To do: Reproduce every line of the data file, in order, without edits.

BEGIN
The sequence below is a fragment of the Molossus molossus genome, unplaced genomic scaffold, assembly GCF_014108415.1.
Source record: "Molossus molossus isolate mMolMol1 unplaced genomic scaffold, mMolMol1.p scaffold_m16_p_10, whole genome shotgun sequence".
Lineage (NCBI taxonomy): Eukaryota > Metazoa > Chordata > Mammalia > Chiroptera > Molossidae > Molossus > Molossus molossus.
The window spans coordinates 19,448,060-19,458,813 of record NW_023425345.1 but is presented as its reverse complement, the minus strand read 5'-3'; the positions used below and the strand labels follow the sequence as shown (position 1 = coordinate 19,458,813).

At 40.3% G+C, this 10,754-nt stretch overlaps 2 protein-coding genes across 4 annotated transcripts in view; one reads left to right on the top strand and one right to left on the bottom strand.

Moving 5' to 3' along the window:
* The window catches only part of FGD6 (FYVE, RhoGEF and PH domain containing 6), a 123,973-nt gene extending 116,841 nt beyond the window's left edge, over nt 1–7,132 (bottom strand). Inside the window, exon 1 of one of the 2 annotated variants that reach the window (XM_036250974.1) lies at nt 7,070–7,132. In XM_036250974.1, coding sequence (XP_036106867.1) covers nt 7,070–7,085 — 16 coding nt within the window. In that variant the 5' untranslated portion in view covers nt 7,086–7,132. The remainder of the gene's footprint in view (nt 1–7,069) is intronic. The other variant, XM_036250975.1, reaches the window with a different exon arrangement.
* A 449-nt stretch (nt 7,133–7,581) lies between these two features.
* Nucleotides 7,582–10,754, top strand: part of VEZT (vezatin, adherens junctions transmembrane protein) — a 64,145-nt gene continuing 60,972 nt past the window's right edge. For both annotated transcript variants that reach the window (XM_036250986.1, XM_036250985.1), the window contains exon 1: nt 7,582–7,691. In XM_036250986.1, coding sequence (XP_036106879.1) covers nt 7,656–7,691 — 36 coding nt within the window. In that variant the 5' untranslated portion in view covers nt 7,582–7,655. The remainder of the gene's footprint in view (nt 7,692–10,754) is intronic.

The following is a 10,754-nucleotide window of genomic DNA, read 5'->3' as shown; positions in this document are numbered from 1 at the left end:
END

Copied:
The sequence below is a fragment of the Molossus molossus genome, unplaced genomic scaffold, assembly GCF_014108415.1.
Source record: "Molossus molossus isolate mMolMol1 unplaced genomic scaffold, mMolMol1.p scaffold_m16_p_10, whole genome shotgun sequence".
Lineage (NCBI taxonomy): Eukaryota > Metazoa > Chordata > Mammalia > Chiroptera > Molossidae > Molossus > Molossus molossus.
The window spans coordinates 19,448,060-19,458,813 of record NW_023425345.1 but is presented as its reverse complement, the minus strand read 5'-3'; the positions used below and the strand labels follow the sequence as shown (position 1 = coordinate 19,458,813).

At 40.3% G+C, this 10,754-nt stretch overlaps 2 protein-coding genes across 4 annotated transcripts in view; one reads left to right on the top strand and one right to left on the bottom strand.

Moving 5' to 3' along the window:
* The window catches only part of FGD6 (FYVE, RhoGEF and PH domain containing 6), a 123,973-nt gene extending 116,841 nt beyond the window's left edge, over nt 1–7,132 (bottom strand). Inside the window, exon 1 of one of the 2 annotated variants that reach the window (XM_036250974.1) lies at nt 7,070–7,132. In XM_036250974.1, coding sequence (XP_036106867.1) covers nt 7,070–7,085 — 16 coding nt within the window. In that variant the 5' untranslated portion in view covers nt 7,086–7,132. The remainder of the gene's footprint in view (nt 1–7,069) is intronic. The other variant, XM_036250975.1, reaches the window with a different exon arrangement.
* A 449-nt stretch (nt 7,133–7,581) lies between these two features.
* Nucleotides 7,582–10,754, top strand: part of VEZT (vezatin, adherens junctions transmembrane protein) — a 64,145-nt gene continuing 60,972 nt past the window's right edge. For both annotated transcript variants that reach the window (XM_036250986.1, XM_036250985.1), the window contains exon 1: nt 7,582–7,691. In XM_036250986.1, coding sequence (XP_036106879.1) covers nt 7,656–7,691 — 36 coding nt within the window. In that variant the 5' untranslated portion in view covers nt 7,582–7,655. The remainder of the gene's footprint in view (nt 7,692–10,754) is intronic.

The following is a 10,754-nucleotide window of genomic DNA, read 5'->3' as shown; positions in this document are numbered from 1 at the left end: